Lidalia Extensions to SLF4J "An extension to SLF4J allowing logging at a level determined at run, rather than compile, time via a Level enum."

It's small, available from Maven central, adds exactly the missing functionality, and works.




public class Example {

    private static final Logger logger = LoggerFactory.getLogger(Example.class);

    public static void main(String[] args) {
        Level level = Level.valueOf(args[0]);
        logger.log(level, "Logged at a level configured at runtime");

Tuesday, May 20, 2014

If your project is still hosted on SourceForge, I automatically assume it's dead.

SourceForge was the first free project hosting platform for open source software. It was immensely popular. It was the hub during the early open source years on the web - it was the GitHub of today.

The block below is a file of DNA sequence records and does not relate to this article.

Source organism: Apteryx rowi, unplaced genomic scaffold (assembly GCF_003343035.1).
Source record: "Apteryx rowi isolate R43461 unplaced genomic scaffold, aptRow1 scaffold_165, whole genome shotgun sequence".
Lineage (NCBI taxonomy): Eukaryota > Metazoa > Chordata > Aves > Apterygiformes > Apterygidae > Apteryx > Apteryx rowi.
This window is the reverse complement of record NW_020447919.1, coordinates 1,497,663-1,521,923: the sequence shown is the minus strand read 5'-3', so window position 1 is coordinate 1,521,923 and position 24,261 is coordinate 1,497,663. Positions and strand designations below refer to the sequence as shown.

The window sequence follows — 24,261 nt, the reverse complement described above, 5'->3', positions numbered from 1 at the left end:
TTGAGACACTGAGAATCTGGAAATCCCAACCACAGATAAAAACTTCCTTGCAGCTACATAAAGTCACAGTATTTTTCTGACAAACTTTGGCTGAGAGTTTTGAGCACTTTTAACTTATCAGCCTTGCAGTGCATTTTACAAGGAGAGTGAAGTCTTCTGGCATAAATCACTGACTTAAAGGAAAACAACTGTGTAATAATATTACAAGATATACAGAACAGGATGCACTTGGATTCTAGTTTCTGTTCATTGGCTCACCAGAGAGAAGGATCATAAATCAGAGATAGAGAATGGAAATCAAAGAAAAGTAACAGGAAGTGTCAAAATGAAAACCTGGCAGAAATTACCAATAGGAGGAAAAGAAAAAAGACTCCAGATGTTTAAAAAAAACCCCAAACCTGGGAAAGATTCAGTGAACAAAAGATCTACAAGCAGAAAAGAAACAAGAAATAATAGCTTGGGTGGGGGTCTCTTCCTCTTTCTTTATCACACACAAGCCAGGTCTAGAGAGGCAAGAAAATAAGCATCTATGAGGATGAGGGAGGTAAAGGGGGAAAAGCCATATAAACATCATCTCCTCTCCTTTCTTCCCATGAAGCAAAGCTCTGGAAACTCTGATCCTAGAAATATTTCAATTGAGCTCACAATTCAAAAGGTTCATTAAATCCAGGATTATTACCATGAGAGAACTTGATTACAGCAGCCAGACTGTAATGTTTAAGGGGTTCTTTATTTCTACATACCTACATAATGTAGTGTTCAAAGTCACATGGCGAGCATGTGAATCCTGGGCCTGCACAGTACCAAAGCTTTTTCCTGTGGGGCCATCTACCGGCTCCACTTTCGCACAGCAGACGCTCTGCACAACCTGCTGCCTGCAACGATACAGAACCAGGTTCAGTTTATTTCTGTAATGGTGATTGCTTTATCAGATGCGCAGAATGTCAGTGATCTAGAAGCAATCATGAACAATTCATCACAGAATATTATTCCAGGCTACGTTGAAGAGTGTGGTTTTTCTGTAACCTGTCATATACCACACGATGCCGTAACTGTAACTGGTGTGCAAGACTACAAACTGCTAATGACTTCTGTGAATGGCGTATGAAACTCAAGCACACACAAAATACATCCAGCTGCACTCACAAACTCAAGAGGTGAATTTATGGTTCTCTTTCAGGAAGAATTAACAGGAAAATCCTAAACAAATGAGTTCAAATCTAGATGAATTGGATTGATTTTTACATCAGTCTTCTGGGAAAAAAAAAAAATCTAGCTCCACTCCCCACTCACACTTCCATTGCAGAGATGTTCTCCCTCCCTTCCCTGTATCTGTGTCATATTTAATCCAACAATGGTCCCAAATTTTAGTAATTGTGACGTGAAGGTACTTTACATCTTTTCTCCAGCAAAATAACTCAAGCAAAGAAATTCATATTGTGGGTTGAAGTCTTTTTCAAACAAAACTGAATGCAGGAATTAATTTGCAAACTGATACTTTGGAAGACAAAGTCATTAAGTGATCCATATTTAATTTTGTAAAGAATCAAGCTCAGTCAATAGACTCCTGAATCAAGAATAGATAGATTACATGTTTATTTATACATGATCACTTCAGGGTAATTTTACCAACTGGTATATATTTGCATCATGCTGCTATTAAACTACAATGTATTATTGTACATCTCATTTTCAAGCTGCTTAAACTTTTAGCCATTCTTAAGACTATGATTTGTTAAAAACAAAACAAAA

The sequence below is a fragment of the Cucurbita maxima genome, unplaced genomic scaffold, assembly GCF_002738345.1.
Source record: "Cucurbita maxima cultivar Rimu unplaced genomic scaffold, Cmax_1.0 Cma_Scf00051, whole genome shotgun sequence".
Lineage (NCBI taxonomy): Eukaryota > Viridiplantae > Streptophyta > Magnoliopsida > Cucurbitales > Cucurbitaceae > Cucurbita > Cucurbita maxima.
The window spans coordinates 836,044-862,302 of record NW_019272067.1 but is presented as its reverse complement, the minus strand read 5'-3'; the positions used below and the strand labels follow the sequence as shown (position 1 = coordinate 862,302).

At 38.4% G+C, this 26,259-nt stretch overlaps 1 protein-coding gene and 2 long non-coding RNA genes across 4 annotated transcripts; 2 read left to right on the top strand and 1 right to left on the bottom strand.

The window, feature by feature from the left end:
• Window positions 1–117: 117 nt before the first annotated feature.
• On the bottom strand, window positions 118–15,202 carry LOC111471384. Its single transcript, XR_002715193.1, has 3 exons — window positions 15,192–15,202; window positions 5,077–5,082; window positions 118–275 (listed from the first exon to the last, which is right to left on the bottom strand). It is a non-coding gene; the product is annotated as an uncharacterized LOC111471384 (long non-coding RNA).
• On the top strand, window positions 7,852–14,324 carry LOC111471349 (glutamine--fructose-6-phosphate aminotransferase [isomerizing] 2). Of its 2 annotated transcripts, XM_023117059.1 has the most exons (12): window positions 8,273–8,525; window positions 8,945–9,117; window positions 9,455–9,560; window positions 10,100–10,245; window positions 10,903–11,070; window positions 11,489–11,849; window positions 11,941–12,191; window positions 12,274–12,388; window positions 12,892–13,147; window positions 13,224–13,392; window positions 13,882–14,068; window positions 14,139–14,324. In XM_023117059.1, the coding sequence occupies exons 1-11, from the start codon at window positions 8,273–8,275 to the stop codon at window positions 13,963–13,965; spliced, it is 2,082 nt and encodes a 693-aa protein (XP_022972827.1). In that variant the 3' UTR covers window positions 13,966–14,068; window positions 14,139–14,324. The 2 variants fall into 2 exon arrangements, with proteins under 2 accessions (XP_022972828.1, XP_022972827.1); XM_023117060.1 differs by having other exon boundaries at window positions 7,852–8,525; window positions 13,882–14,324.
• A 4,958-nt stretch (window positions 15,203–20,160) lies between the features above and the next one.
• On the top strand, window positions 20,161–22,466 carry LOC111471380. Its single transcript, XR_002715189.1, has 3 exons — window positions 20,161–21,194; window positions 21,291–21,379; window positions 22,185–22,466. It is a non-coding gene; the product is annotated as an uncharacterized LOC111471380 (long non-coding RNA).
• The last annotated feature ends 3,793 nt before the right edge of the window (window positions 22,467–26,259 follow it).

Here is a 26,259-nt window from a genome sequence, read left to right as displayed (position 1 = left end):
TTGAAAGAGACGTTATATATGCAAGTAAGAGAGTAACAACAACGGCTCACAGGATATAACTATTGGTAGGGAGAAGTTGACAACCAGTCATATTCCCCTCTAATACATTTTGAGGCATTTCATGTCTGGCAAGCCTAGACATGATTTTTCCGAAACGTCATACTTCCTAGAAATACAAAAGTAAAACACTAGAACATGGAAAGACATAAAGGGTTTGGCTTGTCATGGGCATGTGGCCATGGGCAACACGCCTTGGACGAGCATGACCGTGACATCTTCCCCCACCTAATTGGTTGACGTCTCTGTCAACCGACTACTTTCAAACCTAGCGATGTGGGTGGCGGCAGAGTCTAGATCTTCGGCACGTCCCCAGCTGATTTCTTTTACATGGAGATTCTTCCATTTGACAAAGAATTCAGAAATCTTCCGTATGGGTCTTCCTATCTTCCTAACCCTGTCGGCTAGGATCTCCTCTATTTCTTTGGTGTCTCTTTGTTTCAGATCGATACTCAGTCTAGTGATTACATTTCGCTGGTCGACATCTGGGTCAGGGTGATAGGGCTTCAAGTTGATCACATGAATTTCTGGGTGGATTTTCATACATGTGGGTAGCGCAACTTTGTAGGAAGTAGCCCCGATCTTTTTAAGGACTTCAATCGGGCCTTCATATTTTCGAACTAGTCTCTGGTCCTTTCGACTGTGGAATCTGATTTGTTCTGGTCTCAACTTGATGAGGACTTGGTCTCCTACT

Because of its historical popularity, there is still a large amount of projects
hosted there. Some are popular, some are dead - just like in any source code
repository. Many developers moved their code to more modern platforms since then.
At first to Google Code, now to GitHub.

Here are 3 reasons why you should move away from SourceForge.

1) SourceForge feels dead. Many active projects moved away. 

When I look for a software, I don't mind too much where it's hosted. Maturity,
stability, community size and active development are the factors I look for.

I don't advocate moving your whole project with source code and bugtracker every
couple of years to the next hip kid on the block.

But the fact that so many moved on means that what's left is probably abandoned. When I search for a software, and a GitHub and a SourceForge project comes up, I tend to click the GitHub first. Also, because of my search history, I probably get to see the GitHub links first. I'm certainly not alone here.